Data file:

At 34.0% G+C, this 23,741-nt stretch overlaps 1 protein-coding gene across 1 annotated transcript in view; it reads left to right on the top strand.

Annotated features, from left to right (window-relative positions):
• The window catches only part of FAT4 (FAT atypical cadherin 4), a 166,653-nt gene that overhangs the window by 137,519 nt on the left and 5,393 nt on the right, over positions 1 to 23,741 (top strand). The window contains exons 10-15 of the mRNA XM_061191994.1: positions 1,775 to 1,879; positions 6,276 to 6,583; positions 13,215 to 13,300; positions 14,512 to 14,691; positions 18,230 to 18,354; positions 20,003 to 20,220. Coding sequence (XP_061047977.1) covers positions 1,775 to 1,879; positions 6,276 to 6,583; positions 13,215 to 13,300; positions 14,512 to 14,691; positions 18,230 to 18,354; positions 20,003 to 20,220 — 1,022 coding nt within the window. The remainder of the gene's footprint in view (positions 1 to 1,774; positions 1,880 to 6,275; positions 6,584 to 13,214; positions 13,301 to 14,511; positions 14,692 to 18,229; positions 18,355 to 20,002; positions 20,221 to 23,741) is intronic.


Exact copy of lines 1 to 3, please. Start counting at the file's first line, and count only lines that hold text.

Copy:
At 34.0% G+C, this 23,741-nt stretch overlaps 1 protein-coding gene across 1 annotated transcript in view; it reads left to right on the top strand.

Annotated features, from left to right (window-relative positions):
• The window catches only part of FAT4 (FAT atypical cadherin 4), a 166,653-nt gene that overhangs the window by 137,519 nt on the left and 5,393 nt on the right, over positions 1 to 23,741 (top strand). The window contains exons 10-15 of the mRNA XM_061191994.1: positions 1,775 to 1,879; positions 6,276 to 6,583; positions 13,215 to 13,300; positions 14,512 to 14,691; positions 18,230 to 18,354; positions 20,003 to 20,220. Coding sequence (XP_061047977.1) covers positions 1,775 to 1,879; positions 6,276 to 6,583; positions 13,215 to 13,300; positions 14,512 to 14,691; positions 18,230 to 18,354; positions 20,003 to 20,220 — 1,022 coding nt within the window. The remainder of the gene's footprint in view (positions 1 to 1,774; positions 1,880 to 6,275; positions 6,584 to 13,214; positions 13,301 to 14,511; positions 14,692 to 18,229; positions 18,355 to 20,002; positions 20,221 to 23,741) is intronic.